Automated accounting software could be the way forward for accountancy firms seeking to stamp out corruption
Robots searching financial statements for fraud ' sounds like a Stanley Kubrick movie, doesn't it? But with audit fees rising, chief executive officers taking more responsibility for financial statements, and companies revealing billion-dollar revisions, the need for such 'auditbots'' is becoming essential.
Professor Robert Jensen, who teaches information systems at Trinity University in San Antonio said there are 'more than enough incentives'' for accounting firms and companies to create automated auditing aids using current technology.
'Software that permits database systems to talk to each other currently flows between companies, and auditbots can make it difficult if not impossible for companies to alter or eliminate key financial data,'' Jensen said. He envisions cyber tags, like the ones that department stores remove from clothing after payment, being attached to individual transactions that cannot be removed and which automatically spot attempts to cook the books.
Auditbots would have spelled out the $7.1bn in accounting irregularities of WorldCom long before they were revealed during the past two months, Jensen said.
The second-largest long-distance company admitted it improperly capitalised this huge amount, which it should have immediately deducted in its annual reports of 2000, 2001 and the first quarter of this year. 'The software would have attached a tag to each transaction involving costs that would have forced its reporting systems to spell them out in proper fashion rather than hide them,'' the professor said. What would it take to create and enforce a system of auditbots? Jensen believes that in the next five to 10 years the business world and accounting firms will be forced to develop much better automated systems for auditing.
'And these systems could be mandated by Congress and accounting regulators as they become aware of these systems,'' he said. Miklos Vasarhelyi, professor of accounting information systems at Rutgers University in Newark, New Jersey, said auditbots are already being used with corporate foreign currency transfers, for on-line securities trading on Wall Street, and by AT&T Corp. for fraud detection in its billing systems. 'Worldwide and industrywide use could be just around the corner,'' said Vasarhelyi, a leader in development of continuous auditing for business and the accounting profession.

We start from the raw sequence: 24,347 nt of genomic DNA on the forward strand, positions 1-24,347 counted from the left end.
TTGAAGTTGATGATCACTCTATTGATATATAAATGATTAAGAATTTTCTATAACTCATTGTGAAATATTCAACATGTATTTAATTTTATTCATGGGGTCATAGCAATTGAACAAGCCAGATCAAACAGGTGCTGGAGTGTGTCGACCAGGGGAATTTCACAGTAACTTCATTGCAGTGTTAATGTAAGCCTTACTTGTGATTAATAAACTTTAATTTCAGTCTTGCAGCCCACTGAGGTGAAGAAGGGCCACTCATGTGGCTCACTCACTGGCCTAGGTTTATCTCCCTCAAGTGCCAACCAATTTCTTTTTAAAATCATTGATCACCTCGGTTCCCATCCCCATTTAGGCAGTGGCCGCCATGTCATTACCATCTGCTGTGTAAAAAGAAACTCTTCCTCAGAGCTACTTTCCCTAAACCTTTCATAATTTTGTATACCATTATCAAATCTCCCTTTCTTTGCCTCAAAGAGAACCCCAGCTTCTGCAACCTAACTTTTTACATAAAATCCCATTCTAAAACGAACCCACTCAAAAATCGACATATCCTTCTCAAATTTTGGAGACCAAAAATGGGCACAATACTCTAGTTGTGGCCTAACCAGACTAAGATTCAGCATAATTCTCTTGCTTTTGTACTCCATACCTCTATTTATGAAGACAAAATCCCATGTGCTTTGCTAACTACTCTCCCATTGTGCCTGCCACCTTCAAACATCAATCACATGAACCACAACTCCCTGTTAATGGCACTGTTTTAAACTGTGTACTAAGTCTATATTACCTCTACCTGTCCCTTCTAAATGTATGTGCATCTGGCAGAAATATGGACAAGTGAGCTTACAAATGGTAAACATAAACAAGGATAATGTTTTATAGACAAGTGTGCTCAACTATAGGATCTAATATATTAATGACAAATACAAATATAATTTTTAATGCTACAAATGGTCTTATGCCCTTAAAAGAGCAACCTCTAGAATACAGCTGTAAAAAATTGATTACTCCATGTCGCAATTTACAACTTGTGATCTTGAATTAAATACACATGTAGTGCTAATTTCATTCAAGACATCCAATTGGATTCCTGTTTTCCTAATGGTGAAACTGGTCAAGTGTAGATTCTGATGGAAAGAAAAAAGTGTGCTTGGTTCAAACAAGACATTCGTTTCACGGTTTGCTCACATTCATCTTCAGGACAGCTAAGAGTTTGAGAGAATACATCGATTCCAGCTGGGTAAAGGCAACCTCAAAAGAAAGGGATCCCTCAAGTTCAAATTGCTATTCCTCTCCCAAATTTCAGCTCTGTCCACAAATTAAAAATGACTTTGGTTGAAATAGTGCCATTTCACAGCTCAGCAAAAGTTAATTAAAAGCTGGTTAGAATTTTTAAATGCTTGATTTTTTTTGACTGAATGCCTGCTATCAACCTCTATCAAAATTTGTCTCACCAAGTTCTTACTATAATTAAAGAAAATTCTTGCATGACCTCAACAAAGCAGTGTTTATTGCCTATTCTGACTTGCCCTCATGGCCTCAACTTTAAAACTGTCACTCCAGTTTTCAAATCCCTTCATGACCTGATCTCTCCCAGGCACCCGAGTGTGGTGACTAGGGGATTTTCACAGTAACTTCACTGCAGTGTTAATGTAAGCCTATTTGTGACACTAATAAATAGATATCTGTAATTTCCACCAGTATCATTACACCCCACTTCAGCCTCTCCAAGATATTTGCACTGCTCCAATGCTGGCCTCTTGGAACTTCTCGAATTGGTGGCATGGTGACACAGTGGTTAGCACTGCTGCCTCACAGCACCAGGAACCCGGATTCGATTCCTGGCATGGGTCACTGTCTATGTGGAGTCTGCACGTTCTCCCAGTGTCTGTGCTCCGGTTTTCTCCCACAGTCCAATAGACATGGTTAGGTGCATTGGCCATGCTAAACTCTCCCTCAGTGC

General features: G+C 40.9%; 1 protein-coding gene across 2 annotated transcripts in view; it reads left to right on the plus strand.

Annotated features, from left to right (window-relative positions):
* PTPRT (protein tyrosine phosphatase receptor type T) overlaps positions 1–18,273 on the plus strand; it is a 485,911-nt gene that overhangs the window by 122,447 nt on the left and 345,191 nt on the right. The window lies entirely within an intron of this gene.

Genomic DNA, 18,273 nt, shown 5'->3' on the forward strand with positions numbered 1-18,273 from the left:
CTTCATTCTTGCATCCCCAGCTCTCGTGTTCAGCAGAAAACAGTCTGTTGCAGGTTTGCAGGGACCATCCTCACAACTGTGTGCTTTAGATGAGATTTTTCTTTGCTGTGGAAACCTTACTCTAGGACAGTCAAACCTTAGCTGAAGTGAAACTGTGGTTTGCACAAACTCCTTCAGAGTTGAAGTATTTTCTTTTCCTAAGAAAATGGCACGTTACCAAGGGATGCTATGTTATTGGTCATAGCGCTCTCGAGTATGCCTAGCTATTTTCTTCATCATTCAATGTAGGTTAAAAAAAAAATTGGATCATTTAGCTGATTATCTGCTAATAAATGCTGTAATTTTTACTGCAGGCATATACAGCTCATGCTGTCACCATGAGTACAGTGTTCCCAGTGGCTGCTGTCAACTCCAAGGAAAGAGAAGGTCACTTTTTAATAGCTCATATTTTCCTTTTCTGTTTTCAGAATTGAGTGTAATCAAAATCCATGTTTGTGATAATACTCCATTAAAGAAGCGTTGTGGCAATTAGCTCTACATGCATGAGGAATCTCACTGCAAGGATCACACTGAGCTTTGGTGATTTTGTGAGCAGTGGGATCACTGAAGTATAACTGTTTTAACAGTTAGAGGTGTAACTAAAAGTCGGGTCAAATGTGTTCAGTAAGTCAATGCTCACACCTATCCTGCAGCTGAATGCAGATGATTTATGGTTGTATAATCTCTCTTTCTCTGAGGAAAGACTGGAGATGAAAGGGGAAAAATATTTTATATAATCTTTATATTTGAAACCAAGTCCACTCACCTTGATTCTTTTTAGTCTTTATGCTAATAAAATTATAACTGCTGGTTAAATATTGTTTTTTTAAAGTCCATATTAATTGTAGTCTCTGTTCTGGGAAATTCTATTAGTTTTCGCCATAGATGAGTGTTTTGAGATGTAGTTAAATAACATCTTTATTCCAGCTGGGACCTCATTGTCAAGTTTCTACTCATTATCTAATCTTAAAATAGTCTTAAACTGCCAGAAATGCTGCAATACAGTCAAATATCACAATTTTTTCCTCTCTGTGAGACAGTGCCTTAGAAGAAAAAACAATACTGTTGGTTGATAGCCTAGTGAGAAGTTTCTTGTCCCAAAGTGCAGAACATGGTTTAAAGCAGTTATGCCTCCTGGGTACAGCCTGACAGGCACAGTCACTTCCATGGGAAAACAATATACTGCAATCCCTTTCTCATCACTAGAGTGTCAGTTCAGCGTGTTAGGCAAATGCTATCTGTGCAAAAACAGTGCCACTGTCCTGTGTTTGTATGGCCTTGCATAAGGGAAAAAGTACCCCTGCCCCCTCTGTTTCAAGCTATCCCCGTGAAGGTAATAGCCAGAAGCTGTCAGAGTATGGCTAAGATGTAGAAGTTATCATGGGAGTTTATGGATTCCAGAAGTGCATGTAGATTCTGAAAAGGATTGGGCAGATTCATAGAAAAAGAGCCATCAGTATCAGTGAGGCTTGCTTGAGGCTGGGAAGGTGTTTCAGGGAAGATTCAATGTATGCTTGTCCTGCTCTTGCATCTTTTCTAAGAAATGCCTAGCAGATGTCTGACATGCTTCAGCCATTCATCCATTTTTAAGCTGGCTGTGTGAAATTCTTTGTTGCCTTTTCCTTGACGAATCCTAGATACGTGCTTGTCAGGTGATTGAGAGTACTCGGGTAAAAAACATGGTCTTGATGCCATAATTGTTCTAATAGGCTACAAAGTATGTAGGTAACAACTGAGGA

Douglas Carmichael, an accounting professor at City University of New York's Baruch College and former head of auditing for the American Institute of CPAs, said that while such auditbots wouldn't be failsafe, they might reduce the huge expense for forensic accounting work, which can reach 10,000 hours, by as much as 25%. Ingenious crooks could still figure out ways to get around such tags, but they would help uncover fraud more quickly, Carmichael said.
In their book, Building Public Trust: the Future of Corporate Reporting,' Samuel A. DiPiazza Jr., CEO of accounting firm PricewaterhouseCoopers, and Robert G. Eccles, president of Advisory Capital Partners and a former professor at the Harvard Business School, discuss automatic systems that tag financial information.
The most significant one they described is XBRL (extensible business reporting language), a dialect of XML (extensible markup language), a new Internet language that defines and names data.
The World Wide Web Consortium recommended XML as a standard for internet-based information as far back as early 1998.
As the authors describe it, XBRL would transmit $5 million from one computer to another and automatically put it in a predefined revenue bin. With XBRL, this figure would be tagged as follows: 'This number is revenues, as defined by Global GAAP number XX, measured in U.S. dollars for specified period of time for this company.'' The book notes that Australian regulators use XBRL for a corporate reporting supply chain and that regulated banks in Australia must provide data to the regulators on this basis.
In Britain, the Inland Revenue Service has decided to use a similar format for corporate income tax returns starting next year as part of its foundation for electronic filing. And the Federal Deposit Insurance Corp. in the US is exploring a similar system to regulate financial service reports.
Professor Jensen said that a consortium of large software and software-service companies as well as energy firms are working with the American Institute of CPAs to use XML as part of XBRL to report financial data in information flows between companies 'will eventually be possible to trace transactions from suppliers and vendors to companies so that every invoice will be tagged for discovery by auditors and others seeking to unearth fraud,'' he said.
Even the most complicated derivatives in which assets or transactions are embedded will be a lot easier to find, according to Jensen.
Bloomberg newsroom, New York
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